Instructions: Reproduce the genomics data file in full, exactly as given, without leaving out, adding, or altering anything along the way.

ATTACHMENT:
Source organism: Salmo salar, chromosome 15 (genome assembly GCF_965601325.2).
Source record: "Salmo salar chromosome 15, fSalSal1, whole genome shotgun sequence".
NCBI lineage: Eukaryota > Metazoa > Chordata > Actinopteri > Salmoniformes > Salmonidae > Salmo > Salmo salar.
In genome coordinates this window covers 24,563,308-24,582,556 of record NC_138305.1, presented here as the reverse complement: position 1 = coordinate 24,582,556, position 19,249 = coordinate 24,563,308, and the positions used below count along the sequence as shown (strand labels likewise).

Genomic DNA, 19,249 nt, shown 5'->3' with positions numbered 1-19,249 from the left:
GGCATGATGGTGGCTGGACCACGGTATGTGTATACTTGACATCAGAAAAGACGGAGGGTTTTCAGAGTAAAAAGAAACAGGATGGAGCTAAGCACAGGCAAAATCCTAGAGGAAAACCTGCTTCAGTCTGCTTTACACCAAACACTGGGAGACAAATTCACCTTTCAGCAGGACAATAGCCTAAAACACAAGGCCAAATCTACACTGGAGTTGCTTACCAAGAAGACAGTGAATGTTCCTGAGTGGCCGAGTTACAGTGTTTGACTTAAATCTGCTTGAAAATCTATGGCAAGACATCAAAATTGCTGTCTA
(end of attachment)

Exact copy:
Source organism: Salmo salar, chromosome 15 (genome assembly GCF_965601325.2).
Source record: "Salmo salar chromosome 15, fSalSal1, whole genome shotgun sequence".
NCBI lineage: Eukaryota > Metazoa > Chordata > Actinopteri > Salmoniformes > Salmonidae > Salmo > Salmo salar.
In genome coordinates this window covers 24,563,308-24,582,556 of record NC_138305.1, presented here as the reverse complement: position 1 = coordinate 24,582,556, position 19,249 = coordinate 24,563,308, and the positions used below count along the sequence as shown (strand labels likewise).

Genomic DNA, 19,249 nt, shown 5'->3' with positions numbered 1-19,249 from the left:
GGCATGATGGTGGCTGGACCACGGTATGTGTATACTTGACATCAGAAAAGACGGAGGGTTTTCAGAGTAAAAAGAAACAGGATGGAGCTAAGCACAGGCAAAATCCTAGAGGAAAACCTGCTTCAGTCTGCTTTACACCAAACACTGGGAGACAAATTCACCTTTCAGCAGGACAATAGCCTAAAACACAAGGCCAAATCTACACTGGAGTTGCTTACCAAGAAGACAGTGAATGTTCCTGAGTGGCCGAGTTACAGTGTTTGACTTAAATCTGCTTGAAAATCTATGGCAAGACATCAAAATTGCTGTCTA